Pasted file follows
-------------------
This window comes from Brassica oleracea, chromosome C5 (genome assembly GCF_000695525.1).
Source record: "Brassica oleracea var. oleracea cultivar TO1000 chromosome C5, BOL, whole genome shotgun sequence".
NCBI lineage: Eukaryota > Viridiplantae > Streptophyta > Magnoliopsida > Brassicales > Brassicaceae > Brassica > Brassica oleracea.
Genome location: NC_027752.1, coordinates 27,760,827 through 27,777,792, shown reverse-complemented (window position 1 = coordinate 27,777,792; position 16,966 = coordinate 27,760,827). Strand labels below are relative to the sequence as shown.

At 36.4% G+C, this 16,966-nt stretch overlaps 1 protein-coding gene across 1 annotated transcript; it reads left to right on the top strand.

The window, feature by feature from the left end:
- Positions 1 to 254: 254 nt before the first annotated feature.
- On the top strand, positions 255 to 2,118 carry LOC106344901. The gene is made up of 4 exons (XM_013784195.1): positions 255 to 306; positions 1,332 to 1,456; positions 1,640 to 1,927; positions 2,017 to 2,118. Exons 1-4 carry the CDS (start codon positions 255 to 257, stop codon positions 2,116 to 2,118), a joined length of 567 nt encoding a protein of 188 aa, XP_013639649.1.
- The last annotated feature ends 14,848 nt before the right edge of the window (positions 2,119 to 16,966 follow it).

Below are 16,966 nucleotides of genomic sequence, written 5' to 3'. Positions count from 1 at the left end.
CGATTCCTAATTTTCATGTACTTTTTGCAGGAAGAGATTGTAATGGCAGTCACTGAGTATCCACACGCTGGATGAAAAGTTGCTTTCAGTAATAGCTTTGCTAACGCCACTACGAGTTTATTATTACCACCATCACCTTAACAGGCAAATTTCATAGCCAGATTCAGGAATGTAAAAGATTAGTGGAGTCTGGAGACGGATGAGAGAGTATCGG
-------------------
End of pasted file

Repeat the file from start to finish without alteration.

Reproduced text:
This window comes from Brassica oleracea, chromosome C5 (genome assembly GCF_000695525.1).
Source record: "Brassica oleracea var. oleracea cultivar TO1000 chromosome C5, BOL, whole genome shotgun sequence".
NCBI lineage: Eukaryota > Viridiplantae > Streptophyta > Magnoliopsida > Brassicales > Brassicaceae > Brassica > Brassica oleracea.
Genome location: NC_027752.1, coordinates 27,760,827 through 27,777,792, shown reverse-complemented (window position 1 = coordinate 27,777,792; position 16,966 = coordinate 27,760,827). Strand labels below are relative to the sequence as shown.

At 36.4% G+C, this 16,966-nt stretch overlaps 1 protein-coding gene across 1 annotated transcript; it reads left to right on the top strand.

The window, feature by feature from the left end:
- Positions 1 to 254: 254 nt before the first annotated feature.
- On the top strand, positions 255 to 2,118 carry LOC106344901. The gene is made up of 4 exons (XM_013784195.1): positions 255 to 306; positions 1,332 to 1,456; positions 1,640 to 1,927; positions 2,017 to 2,118. Exons 1-4 carry the CDS (start codon positions 255 to 257, stop codon positions 2,116 to 2,118), a joined length of 567 nt encoding a protein of 188 aa, XP_013639649.1.
- The last annotated feature ends 14,848 nt before the right edge of the window (positions 2,119 to 16,966 follow it).

Below are 16,966 nucleotides of genomic sequence, written 5' to 3'. Positions count from 1 at the left end.
CGATTCCTAATTTTCATGTACTTTTTGCAGGAAGAGATTGTAATGGCAGTCACTGAGTATCCACACGCTGGATGAAAAGTTGCTTTCAGTAATAGCTTTGCTAACGCCACTACGAGTTTATTATTACCACCATCACCTTAACAGGCAAATTTCATAGCCAGATTCAGGAATGTAAAAGATTAGTGGAGTCTGGAGACGGATGAGAGAGTATCGG